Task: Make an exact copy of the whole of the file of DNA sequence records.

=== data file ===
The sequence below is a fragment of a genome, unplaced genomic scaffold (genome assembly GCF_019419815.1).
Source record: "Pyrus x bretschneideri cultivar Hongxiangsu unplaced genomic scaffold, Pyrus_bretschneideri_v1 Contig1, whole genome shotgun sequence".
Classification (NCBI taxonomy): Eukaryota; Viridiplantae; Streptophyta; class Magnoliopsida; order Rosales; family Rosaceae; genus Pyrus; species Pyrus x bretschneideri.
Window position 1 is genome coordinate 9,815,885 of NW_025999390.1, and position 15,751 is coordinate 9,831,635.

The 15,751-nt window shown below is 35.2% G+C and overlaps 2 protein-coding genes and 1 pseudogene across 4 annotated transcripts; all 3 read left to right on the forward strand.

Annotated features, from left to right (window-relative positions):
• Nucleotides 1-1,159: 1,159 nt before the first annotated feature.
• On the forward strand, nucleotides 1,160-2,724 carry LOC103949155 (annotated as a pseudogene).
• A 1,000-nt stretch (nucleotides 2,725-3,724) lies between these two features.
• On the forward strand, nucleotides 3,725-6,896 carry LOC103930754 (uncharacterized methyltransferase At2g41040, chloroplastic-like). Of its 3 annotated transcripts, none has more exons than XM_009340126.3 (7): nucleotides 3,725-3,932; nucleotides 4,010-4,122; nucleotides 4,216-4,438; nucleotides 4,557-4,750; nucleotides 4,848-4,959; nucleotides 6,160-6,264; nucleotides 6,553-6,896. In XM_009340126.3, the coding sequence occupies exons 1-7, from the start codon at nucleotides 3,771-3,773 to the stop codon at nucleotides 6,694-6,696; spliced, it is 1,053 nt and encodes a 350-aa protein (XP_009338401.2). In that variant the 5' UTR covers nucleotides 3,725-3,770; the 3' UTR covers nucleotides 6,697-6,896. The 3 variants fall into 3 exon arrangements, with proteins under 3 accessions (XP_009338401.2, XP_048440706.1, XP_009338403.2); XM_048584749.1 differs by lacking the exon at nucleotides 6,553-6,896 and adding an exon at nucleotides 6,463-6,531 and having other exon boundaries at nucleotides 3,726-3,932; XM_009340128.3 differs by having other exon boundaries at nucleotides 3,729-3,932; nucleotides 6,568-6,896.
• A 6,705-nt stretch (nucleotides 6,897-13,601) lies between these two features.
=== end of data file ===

The sequence below is a fragment of a genome, unplaced genomic scaffold (genome assembly GCF_019419815.1).
Source record: "Pyrus x bretschneideri cultivar Hongxiangsu unplaced genomic scaffold, Pyrus_bretschneideri_v1 Contig1, whole genome shotgun sequence".
Classification (NCBI taxonomy): Eukaryota; Viridiplantae; Streptophyta; class Magnoliopsida; order Rosales; family Rosaceae; genus Pyrus; species Pyrus x bretschneideri.
Window position 1 is genome coordinate 9,815,885 of NW_025999390.1, and position 15,751 is coordinate 9,831,635.

The 15,751-nt window shown below is 35.2% G+C and overlaps 2 protein-coding genes and 1 pseudogene across 4 annotated transcripts; all 3 read left to right on the forward strand.

Annotated features, from left to right (window-relative positions):
• Nucleotides 1-1,159: 1,159 nt before the first annotated feature.
• On the forward strand, nucleotides 1,160-2,724 carry LOC103949155 (annotated as a pseudogene).
• A 1,000-nt stretch (nucleotides 2,725-3,724) lies between these two features.
• On the forward strand, nucleotides 3,725-6,896 carry LOC103930754 (uncharacterized methyltransferase At2g41040, chloroplastic-like). Of its 3 annotated transcripts, none has more exons than XM_009340126.3 (7): nucleotides 3,725-3,932; nucleotides 4,010-4,122; nucleotides 4,216-4,438; nucleotides 4,557-4,750; nucleotides 4,848-4,959; nucleotides 6,160-6,264; nucleotides 6,553-6,896. In XM_009340126.3, the coding sequence occupies exons 1-7, from the start codon at nucleotides 3,771-3,773 to the stop codon at nucleotides 6,694-6,696; spliced, it is 1,053 nt and encodes a 350-aa protein (XP_009338401.2). In that variant the 5' UTR covers nucleotides 3,725-3,770; the 3' UTR covers nucleotides 6,697-6,896. The 3 variants fall into 3 exon arrangements, with proteins under 3 accessions (XP_009338401.2, XP_048440706.1, XP_009338403.2); XM_048584749.1 differs by lacking the exon at nucleotides 6,553-6,896 and adding an exon at nucleotides 6,463-6,531 and having other exon boundaries at nucleotides 3,726-3,932; XM_009340128.3 differs by having other exon boundaries at nucleotides 3,729-3,932; nucleotides 6,568-6,896.
• A 6,705-nt stretch (nucleotides 6,897-13,601) lies between these two features.